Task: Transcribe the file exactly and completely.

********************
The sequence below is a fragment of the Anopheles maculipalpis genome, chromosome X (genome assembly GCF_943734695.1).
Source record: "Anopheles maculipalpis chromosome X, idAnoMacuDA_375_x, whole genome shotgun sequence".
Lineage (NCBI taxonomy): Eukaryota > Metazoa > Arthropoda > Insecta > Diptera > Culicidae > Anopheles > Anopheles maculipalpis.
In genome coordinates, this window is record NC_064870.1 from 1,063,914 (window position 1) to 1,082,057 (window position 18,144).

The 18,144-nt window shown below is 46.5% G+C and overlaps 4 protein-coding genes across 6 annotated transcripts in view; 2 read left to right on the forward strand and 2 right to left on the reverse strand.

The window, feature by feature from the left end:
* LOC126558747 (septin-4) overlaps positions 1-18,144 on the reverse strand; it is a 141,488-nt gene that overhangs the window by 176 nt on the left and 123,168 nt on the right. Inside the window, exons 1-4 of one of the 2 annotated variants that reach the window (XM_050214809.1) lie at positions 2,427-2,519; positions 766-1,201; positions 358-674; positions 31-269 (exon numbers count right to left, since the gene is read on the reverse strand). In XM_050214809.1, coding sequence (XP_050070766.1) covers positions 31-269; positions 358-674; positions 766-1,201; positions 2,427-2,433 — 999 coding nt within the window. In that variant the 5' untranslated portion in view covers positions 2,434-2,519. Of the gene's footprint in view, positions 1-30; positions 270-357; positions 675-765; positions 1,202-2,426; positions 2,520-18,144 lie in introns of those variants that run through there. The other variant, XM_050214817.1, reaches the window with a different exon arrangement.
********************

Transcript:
The sequence below is a fragment of the Anopheles maculipalpis genome, chromosome X (genome assembly GCF_943734695.1).
Source record: "Anopheles maculipalpis chromosome X, idAnoMacuDA_375_x, whole genome shotgun sequence".
Lineage (NCBI taxonomy): Eukaryota > Metazoa > Arthropoda > Insecta > Diptera > Culicidae > Anopheles > Anopheles maculipalpis.
In genome coordinates, this window is record NC_064870.1 from 1,063,914 (window position 1) to 1,082,057 (window position 18,144).

The 18,144-nt window shown below is 46.5% G+C and overlaps 4 protein-coding genes across 6 annotated transcripts in view; 2 read left to right on the forward strand and 2 right to left on the reverse strand.

The window, feature by feature from the left end:
* LOC126558747 (septin-4) overlaps positions 1-18,144 on the reverse strand; it is a 141,488-nt gene that overhangs the window by 176 nt on the left and 123,168 nt on the right. Inside the window, exons 1-4 of one of the 2 annotated variants that reach the window (XM_050214809.1) lie at positions 2,427-2,519; positions 766-1,201; positions 358-674; positions 31-269 (exon numbers count right to left, since the gene is read on the reverse strand). In XM_050214809.1, coding sequence (XP_050070766.1) covers positions 31-269; positions 358-674; positions 766-1,201; positions 2,427-2,433 — 999 coding nt within the window. In that variant the 5' untranslated portion in view covers positions 2,434-2,519. Of the gene's footprint in view, positions 1-30; positions 270-357; positions 675-765; positions 1,202-2,426; positions 2,520-18,144 lie in introns of those variants that run through there. The other variant, XM_050214817.1, reaches the window with a different exon arrangement.